“…non-mobilized citizens focus more on the negative aspects of the EU-Greece relationship. […] Mobilized citizens, on the other hand, appear to bring more balance to the discussion and to practice more self-criticism.”
There is more unison than discrepancy in citizens’ perceptions of the EU, regardless of demographics and mobilization. However, non-mobilized citizens focus more on the negative aspects of the EU-Greece relationship, and particularly on the negative impact of the Economic Adjustment Programmes of the last decade. On top of that, they tend to attach more importance to national identities, and to regard cultural differences as important obstacles to further integration in Europe. Mobilized citizens, on the other hand, appear to bring more balance to the discussion and to practice more self-criticism. Citizens living closer to Greece’s Eastern border attach greater importance to the stance of the EU towards Turkey and irregular migration, arguing that the EU is not providing sufficient support to Greece on these two issues. Younger citizens appear more optimistic and open to discuss the positive aspects of the EU and how to build on them.
Citizens’ views on information sources and fake news about the EU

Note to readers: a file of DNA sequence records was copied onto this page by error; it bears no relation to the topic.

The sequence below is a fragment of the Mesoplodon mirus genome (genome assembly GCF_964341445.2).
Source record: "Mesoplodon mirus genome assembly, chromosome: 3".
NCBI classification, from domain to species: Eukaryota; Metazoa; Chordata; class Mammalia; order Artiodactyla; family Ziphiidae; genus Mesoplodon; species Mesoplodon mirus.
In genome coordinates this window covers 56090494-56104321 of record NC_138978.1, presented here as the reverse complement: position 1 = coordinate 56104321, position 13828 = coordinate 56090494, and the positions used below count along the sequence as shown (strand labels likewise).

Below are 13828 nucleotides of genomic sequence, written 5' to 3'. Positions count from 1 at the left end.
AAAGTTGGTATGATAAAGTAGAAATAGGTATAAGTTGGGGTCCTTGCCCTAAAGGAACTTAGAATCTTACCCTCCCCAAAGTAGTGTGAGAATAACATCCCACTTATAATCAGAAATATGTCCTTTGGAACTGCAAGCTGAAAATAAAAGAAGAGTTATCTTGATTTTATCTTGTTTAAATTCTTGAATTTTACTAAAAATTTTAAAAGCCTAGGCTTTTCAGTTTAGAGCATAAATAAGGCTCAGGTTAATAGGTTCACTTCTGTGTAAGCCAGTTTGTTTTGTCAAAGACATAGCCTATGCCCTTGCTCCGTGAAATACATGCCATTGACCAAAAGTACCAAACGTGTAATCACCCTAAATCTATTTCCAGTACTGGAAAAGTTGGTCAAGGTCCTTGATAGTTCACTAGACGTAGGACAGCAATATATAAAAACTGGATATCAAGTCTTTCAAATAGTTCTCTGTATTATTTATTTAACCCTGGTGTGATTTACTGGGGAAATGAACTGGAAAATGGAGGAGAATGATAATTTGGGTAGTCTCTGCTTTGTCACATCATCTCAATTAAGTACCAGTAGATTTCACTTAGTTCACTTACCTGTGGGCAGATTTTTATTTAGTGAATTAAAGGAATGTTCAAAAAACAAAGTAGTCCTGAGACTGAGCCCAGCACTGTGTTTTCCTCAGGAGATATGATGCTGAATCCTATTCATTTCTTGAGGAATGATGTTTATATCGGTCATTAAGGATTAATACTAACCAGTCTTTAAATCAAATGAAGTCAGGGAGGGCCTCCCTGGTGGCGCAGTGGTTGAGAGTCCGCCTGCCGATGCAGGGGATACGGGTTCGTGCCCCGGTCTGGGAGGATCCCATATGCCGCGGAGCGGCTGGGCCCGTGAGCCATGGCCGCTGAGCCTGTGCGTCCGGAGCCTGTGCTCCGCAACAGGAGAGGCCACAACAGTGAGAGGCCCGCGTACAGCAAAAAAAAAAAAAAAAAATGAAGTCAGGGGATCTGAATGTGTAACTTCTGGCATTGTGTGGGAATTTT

Participants shared the view that the general public lacks basic knowledge about the EU and what it stands for, about the role of the Union and the role of its member states, as well as about the role of EU and national officials in policy-making. It was argued that “misinformation and fake news are all around us, but they are very hard to identify”; participants exhibited a high degree of mistrust towards the more conventional channels of information (TV, radio and newspapers). The Greek media are considered manipulative and misinformative (and as even taking bribes from governments in order to portray the latter in a more favourable light). Most participants use the Internet as their main information source, taking advantage of any digital source available (e.g. FB newsfeed, newspaper titles, blogs, newspaper sites, FB users’ comments, photos). Non-mobilized citizens tend to view the Internet as an independent and pluralistic source for information of every kind (EU news included), while mobilized citizens usually approach the Internet with greater caution and try more often to combine different information sources, including EU sites and non-Greek media. In fact, many mobilized citizens recognized that the inclusion of non-Greek sources is the key to less biased information.